A solid franchise management strategy can make the difference between a successful operation and failure.
With that in mind, consider these 8 keys to success.
Why Do Some Franchises Fail?
Running a franchise can be challenging. In 2013, the U.S. Government Accountability Office (GAO) conducted a study of franchise loans extended under the Small Business Administration (SBA) 7(a) loan program. A review of loans from fiscal years 2003 to 2012 showed that about 28% of 7(a) franchise borrowers defaulted. The GAO identified 4 major lenders as originating 74% of defaulted loans.
The GAO’s research and follow-up studies have helped highlight some of the reasons franchises fail, including:
Inaccurate Revenue Projections
In seeking to identify the causes of this high default rate, the GAO determined borrowers had experienced difficulty obtaining key information needed to make accurate financial projections. Federal law didn’t require franchise organizations to provide first-year revenue estimates for startups, and franchisees didn’t have this information available to them in disclosure documents from their organizations.
As a result, borrowers obtained loans based on overly optimistic revenue projections, averaging twice the amount of revenue they were actually able to generate their first year.
Lack of Management Experience and Financial Planning Knowledge
Following up on the GAO’s report, the Service Employees International Union (SEIU), a labor union that has filed lawsuits on behalf of restaurant workers, published a report exploring further causes of franchisee SBA loan failure. The SEIU conducted a 20-year study of SBA data and found that the failure rate for franchise loans was 16.9% and had been increasing since 1991.
Failure rates were higher among franchisees lacking the knowledge or resources to form partnerships or incorporate, pointing toward lack of experience with financial planning and business management as an underlying issue. A survey by SEIU partner Change to Win found that 63% of franchisees had never owned a business before investing in a franchise, while 69% had never managed a business in their franchise organization’s industry. Many franchisees didn’t consult professional input, with 21% failing to consult with an adviser such as an accountant or attorney before entering into franchise commitments.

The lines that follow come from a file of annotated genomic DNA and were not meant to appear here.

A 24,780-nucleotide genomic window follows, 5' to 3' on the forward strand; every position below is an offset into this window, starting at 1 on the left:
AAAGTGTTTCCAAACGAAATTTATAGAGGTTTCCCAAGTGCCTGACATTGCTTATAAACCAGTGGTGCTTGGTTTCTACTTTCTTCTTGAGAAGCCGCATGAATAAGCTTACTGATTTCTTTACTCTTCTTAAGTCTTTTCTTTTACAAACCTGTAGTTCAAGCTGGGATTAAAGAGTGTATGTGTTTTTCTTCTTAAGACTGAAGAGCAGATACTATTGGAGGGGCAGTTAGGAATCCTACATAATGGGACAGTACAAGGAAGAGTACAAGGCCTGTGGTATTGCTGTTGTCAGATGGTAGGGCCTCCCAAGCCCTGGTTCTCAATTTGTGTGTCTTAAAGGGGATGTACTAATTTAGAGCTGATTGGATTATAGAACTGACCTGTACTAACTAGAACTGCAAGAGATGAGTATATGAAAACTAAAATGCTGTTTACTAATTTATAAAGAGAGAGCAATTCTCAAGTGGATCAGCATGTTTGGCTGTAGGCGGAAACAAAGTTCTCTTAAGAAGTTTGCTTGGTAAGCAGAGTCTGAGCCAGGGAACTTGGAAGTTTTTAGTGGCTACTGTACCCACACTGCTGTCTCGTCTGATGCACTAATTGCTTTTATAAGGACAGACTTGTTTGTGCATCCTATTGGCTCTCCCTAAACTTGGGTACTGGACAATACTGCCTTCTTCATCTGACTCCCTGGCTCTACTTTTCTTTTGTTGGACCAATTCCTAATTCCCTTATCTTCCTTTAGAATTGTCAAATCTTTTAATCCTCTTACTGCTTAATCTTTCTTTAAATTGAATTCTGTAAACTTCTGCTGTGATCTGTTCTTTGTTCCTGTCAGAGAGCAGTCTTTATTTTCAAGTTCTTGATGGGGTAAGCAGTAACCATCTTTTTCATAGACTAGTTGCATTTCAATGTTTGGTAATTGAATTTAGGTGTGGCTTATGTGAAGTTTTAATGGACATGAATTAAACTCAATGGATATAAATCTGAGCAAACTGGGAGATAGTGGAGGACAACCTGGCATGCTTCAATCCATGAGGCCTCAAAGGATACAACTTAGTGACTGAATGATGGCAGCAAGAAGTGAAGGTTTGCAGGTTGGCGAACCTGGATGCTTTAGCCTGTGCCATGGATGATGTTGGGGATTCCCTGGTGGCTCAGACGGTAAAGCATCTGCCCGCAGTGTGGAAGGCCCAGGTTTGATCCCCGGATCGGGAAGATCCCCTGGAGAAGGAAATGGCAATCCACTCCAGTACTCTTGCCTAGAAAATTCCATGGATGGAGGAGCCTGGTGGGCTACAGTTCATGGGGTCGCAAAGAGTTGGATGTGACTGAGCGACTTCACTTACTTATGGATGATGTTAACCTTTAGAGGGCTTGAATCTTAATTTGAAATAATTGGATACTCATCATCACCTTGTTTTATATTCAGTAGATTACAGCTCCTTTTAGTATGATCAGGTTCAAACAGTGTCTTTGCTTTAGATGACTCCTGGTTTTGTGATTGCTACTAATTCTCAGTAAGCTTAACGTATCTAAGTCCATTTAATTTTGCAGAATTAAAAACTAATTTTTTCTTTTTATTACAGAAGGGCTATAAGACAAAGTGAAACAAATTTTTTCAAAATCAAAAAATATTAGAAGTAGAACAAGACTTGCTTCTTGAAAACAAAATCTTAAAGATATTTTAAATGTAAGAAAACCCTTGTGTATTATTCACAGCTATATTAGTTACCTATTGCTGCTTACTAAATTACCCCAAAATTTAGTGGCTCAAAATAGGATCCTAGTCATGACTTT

Clearly, franchise management plays a crucial role in negotiating these choppy waters.
What Makes a Good Franchise Operation?
Despite the struggles many franchise owners face, many others have more successful experiences. Franchise business growth outpaces that of the general economy, said Steve Caldeira, president of the International Franchise Association, an organization representing the franchise industry, citing multiple surveys in response to SEIU criticisms. According to Caldeira, franchise renewal rates average 94.2% a year.
Running a successful franchise requires avoiding the mistakes which cause franchise failure and substituting best practices instead. Lack of business knowledge, planning and financial resources tend to underlie franchise failures. Here are eight steps for addressing these issues.
1. Learn Basic Franchise Management Skills
Just as a lack of business knowledge can hinder your franchise management efforts, getting a business education can provide you with the know-how you need to succeed. One way to learn how to manage a franchise is to get a conventional business degree covering topics essential to franchising, such as:
Alternately, you can take online business courses from conventional universities or digital educational institutions. Digital educational providers such as edX allow you to access courses from major universities online.
Keep in mind that you don’t necessarily have to become an expert in all the above topics to run a franchise. You can hire someone or partner with someone to help you. However, it will help you work with others if you have a basic understanding.
2. Review Your Franchise Contract With an Accountant and a Lawyer
You can supplement your own business knowledge by tapping into the expertise of others. One essential expert you should consult is an accountant. A professional accountant can help you evaluate the viability of your franchise business plan from a financing perspective.
A business lawyer is another important resource. A lawyer can help you review your franchise contract and make sure you’re receiving favorable terms. They can point out potential pitfalls where you may be exposing yourself to excessive risk. They may be able to help you negotiate better terms with your franchise organization. Look for a lawyer experienced with franchising contracts.
3. Create a Sound Franchise Management Plan
A business plan sets the stage for success by outlining your goals and charting a path to achieve them.
It covers key elements of your business strategy, including:
- Your company description and brand positioning
- Market research
- Business organization
- Products and services
- Marketing and sales strategy
- Financial projections
- Funding needs